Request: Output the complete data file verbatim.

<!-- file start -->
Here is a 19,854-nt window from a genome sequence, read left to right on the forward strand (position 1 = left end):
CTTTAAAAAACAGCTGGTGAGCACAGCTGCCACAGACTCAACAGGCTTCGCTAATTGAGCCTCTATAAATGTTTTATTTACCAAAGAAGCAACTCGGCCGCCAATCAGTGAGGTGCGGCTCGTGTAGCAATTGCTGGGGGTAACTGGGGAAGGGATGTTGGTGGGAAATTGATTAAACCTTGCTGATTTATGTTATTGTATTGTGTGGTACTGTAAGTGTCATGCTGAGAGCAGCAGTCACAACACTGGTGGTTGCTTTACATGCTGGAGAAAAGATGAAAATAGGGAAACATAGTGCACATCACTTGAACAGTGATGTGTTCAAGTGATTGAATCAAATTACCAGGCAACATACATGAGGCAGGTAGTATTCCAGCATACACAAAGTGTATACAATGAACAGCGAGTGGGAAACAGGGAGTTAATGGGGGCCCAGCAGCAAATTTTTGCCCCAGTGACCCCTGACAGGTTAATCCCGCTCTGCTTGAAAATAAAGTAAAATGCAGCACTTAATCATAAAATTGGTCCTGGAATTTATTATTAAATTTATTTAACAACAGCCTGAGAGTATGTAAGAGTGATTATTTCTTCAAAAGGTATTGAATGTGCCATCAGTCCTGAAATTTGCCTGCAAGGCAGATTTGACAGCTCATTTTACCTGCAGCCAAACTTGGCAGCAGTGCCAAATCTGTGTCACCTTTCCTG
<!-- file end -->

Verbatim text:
Here is a 19,854-nt window from a genome sequence, read left to right on the forward strand (position 1 = left end):
CTTTAAAAAACAGCTGGTGAGCACAGCTGCCACAGACTCAACAGGCTTCGCTAATTGAGCCTCTATAAATGTTTTATTTACCAAAGAAGCAACTCGGCCGCCAATCAGTGAGGTGCGGCTCGTGTAGCAATTGCTGGGGGTAACTGGGGAAGGGATGTTGGTGGGAAATTGATTAAACCTTGCTGATTTATGTTATTGTATTGTGTGGTACTGTAAGTGTCATGCTGAGAGCAGCAGTCACAACACTGGTGGTTGCTTTACATGCTGGAGAAAAGATGAAAATAGGGAAACATAGTGCACATCACTTGAACAGTGATGTGTTCAAGTGATTGAATCAAATTACCAGGCAACATACATGAGGCAGGTAGTATTCCAGCATACACAAAGTGTATACAATGAACAGCGAGTGGGAAACAGGGAGTTAATGGGGGCCCAGCAGCAAATTTTTGCCCCAGTGACCCCTGACAGGTTAATCCCGCTCTGCTTGAAAATAAAGTAAAATGCAGCACTTAATCATAAAATTGGTCCTGGAATTTATTATTAAATTTATTTAACAACAGCCTGAGAGTATGTAAGAGTGATTATTTCTTCAAAAGGTATTGAATGTGCCATCAGTCCTGAAATTTGCCTGCAAGGCAGATTTGACAGCTCATTTTACCTGCAGCCAAACTTGGCAGCAGTGCCAAATCTGTGTCACCTTTCCTG